The Dead Exit Actions Step Data Tool


Hello, it’s Chantelle again! I’d like to talk a little about making tools for Dead Exit in Unity which made the game development process so much quicker and easier for us.

In our previous game, The Living Dungeon, players can roll dice or use a card to play an action. There’s only about 20 different actions so when it came to coding it, it was a manageable task to create a separate state and logic class for each of them. But in Dead Exit there are over 130 unique actions; survivor and vehicle cards have three separate actions each, plan cards have two, and resources, events and stop cards each have one, and the majority of these share the exact same behaviours. This posed a problem, because while creating 130+ states is not totally infeasible, it could take a really long time to build each one, test them and then maintain them. That’s pretty impractical.

So we broke down each action into different generic steps; for example a step could be selecting specific cards or players, shuffling a deck or moving cards. These steps would do the exact same thing regardless of which card played them, but chained together would result in a different action being performed. In total, we had about 30 generic steps which provided a much more practical solution when we came to build the logic!


When we had figured out how we wanted the actions to be handled, the next thing was how the data for each step was going to be stored. For this, I use a single class called StepData which has a bunch of variables to define the step. Then I have a ScriptableObject called ActionListData which has an array of StepDatas. From a data structure perspective, this is a totally fine solution and works exactly how we want inside the game. But actually adding the data to these lists was going to be a horrible task. To look in the inspector at a step was just a jumble of data, some of which is necessary to the particular step type, but a lot of it wasn’t and confused what data would be used in the action implementation. This is because, like I mentioned earlier, the StepData class is essentially just a container for variables which can be accessed by all steps, thus the inspector displayed everything.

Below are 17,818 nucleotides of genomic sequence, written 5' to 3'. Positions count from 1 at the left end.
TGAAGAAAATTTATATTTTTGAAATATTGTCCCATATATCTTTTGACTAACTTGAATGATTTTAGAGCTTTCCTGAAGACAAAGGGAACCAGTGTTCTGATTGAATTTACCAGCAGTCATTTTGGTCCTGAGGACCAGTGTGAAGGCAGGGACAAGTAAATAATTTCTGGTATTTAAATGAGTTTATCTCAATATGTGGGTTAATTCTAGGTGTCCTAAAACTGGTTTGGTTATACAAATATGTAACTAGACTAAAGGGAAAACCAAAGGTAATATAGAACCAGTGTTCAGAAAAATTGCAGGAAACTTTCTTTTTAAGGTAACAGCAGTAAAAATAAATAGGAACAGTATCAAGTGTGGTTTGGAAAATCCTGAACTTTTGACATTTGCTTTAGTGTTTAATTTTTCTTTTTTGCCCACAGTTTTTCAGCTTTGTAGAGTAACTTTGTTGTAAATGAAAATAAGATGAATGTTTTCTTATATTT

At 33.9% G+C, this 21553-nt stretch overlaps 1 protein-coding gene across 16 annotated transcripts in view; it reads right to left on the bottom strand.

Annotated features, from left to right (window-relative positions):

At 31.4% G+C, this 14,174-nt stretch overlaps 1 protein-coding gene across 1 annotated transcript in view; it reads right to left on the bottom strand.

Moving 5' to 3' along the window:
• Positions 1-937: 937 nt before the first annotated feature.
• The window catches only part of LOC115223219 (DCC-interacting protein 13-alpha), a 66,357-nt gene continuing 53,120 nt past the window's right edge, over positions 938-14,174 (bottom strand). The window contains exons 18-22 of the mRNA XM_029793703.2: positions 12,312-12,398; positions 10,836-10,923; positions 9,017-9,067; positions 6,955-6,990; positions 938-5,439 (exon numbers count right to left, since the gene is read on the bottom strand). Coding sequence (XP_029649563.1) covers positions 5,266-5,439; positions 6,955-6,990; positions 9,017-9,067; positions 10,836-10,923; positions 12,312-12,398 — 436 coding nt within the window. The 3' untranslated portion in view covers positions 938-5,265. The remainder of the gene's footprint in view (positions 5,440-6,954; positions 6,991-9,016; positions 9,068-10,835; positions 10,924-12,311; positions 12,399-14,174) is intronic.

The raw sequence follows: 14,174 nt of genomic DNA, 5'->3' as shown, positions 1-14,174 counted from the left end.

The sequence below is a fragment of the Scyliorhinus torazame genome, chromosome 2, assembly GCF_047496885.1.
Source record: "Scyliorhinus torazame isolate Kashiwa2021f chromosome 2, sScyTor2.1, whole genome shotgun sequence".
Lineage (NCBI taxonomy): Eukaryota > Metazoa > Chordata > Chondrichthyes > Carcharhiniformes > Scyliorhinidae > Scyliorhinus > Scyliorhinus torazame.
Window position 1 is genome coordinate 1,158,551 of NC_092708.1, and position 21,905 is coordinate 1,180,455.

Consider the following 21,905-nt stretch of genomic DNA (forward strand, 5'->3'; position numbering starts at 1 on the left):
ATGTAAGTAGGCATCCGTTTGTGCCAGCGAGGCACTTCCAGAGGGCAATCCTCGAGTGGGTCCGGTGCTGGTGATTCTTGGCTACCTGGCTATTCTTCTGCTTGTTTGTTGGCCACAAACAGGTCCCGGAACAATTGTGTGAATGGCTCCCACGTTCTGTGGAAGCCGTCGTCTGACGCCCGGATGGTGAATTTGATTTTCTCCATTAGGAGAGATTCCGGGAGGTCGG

I needed to figure out a way to make it easier to create and modify the action data in the inspector. So my first attempt was to create a property drawer for the StepData class. Property drawers can be used to customise how data is displayed in the editor, so I thought it might be a good idea to control which variables were displayed depending on what step type the StepData was set to. This way, whoever was modifying the data would know which data was relevant to the step type in in order to work correctly in the game. While that aspect of what I wanted did work, it also created new problems; the step data was stored in an array, so usually if you right-clicking on an element it will allow you to duplicate/delete it, but the property drawer interfered with this and made it useless in trying to move or insert new steps. In the end, the property drawer just wasn’t sophisticated enough for what I wanted and was still visually very difficult to navigate. I prefer to use property drawers for smaller custom variable types, which is something I wouldn’t describe the StepData class as. Back to the drawing board.


Finally, I tried making a completely different tool. I hadn’t really dabbled with creating editor tools before in Unity, but working on this tool has completely revolutionised how I use them now! I’ve created so many since making this one because they are so incredibly useful! The tool is a dockable window, which uses serialized properties to modify the data inside the scriptable object. It takes the action data asset (an instance of the scriptable object) and displays the step list depending on which action you select via a GUI.Toolbar. It has buttons on each step in the list to duplicate, delete, move up and move down, and each step only displays the relevant data for that type (an obvious solution I reused from the property drawer). A few of the step types are actually used in pairs, such as “Start Loop” and “End Loop” which behave the same as a for loop in code, so to make it easier to visualise where these occur in the step list, I indent the steps and display some curly brackets; something impossible to do in a property drawer, but as a coder I personally find immensely useful to mentally process what my action list is doing.


This tool has been incredibly helpful in handling the actions, but I’m probably just biased because of how proud I am of creating it. Nowadays when we’re testing Dead Exit and we find a bug in the way a card is played, it’s usually an issue with a single variable inside the step data, and thanks to this tool it’s incredibly easy to pinpoint and fix exactly where it’s happening. Prior to making this tool, I did struggle with the idea of where I could possibly need to create a tool to help workflow in Unity, but now I see so many possibilities. You’ll probably find if you’re struggling to handle data or are doing the same task over and over again, creating a tool will save you so much time in the future that it’s definitely worth investing some time into making one.

If you have any questions about making tools, game development or Dead Exit, please ask us on Twitter or Facebook! I love helping other devs out! You can also check out our Youtube, where you’ll find videos of myself doing some work logs, Graham doing some artist stuff (way above a coder’s head), and some testing sessions with the rest of the team!

Comments are closed.